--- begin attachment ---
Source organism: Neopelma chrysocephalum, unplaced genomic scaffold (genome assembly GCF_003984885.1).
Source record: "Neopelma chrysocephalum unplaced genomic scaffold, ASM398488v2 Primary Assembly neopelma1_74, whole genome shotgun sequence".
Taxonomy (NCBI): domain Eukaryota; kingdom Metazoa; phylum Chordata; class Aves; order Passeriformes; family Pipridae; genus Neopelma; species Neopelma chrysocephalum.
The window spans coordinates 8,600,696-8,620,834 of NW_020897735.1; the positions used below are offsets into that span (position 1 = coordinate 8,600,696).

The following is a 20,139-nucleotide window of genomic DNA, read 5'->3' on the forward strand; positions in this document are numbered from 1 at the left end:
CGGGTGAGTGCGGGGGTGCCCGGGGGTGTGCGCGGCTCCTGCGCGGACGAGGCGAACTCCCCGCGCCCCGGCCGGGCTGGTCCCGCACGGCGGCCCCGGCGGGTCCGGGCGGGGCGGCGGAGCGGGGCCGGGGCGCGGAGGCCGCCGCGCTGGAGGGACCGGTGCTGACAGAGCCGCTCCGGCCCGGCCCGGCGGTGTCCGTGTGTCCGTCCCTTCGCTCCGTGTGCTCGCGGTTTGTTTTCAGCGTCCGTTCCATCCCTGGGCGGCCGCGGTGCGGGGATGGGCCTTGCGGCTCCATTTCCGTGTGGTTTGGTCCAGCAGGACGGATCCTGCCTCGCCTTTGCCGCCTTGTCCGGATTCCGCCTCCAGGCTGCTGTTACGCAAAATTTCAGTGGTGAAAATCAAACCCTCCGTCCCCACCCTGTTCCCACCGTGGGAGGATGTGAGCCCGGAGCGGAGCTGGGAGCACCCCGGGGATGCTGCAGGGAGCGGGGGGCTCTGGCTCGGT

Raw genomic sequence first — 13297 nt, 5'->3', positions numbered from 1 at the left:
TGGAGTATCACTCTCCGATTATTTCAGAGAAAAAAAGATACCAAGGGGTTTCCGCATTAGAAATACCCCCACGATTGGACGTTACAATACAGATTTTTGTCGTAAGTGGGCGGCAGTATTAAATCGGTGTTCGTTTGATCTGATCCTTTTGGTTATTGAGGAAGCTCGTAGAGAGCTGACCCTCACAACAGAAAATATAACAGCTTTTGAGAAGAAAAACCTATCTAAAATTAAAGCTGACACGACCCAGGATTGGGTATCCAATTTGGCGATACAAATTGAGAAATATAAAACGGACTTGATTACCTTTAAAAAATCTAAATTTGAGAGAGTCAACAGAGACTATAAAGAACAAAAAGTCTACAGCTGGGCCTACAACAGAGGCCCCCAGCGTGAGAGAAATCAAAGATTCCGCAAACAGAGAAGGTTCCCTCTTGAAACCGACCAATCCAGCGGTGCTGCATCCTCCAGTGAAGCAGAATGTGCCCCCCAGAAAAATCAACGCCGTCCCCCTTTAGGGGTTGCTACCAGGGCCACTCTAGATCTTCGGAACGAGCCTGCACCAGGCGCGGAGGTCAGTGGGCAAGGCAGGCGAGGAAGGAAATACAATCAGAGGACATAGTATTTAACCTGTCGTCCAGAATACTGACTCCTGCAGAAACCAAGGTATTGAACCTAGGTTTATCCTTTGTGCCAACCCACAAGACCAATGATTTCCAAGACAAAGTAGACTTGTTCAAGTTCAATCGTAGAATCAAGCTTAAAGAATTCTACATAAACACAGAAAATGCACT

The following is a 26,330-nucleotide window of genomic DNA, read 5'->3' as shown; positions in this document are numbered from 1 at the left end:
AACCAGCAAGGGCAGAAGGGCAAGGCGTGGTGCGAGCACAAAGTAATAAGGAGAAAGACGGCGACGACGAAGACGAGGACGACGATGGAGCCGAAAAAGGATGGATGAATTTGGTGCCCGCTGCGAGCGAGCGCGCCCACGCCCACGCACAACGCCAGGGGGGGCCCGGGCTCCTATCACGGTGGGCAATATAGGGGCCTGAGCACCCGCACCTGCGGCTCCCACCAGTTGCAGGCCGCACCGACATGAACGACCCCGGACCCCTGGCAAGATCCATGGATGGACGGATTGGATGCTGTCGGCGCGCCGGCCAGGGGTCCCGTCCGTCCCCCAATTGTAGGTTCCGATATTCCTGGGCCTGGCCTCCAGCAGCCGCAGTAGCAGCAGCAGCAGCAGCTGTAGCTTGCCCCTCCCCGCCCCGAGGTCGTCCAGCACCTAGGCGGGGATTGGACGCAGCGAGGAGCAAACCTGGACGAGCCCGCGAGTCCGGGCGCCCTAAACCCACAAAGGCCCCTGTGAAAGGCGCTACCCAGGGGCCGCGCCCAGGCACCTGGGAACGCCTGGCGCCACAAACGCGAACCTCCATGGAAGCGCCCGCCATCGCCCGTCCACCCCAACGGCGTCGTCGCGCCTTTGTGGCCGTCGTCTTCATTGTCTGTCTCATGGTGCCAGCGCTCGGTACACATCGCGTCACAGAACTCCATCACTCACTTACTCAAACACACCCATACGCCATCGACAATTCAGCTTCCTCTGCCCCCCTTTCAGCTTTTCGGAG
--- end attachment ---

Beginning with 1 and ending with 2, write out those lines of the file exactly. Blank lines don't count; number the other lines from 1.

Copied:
Source organism: Neopelma chrysocephalum, unplaced genomic scaffold (genome assembly GCF_003984885.1).
Source record: "Neopelma chrysocephalum unplaced genomic scaffold, ASM398488v2 Primary Assembly neopelma1_74, whole genome shotgun sequence".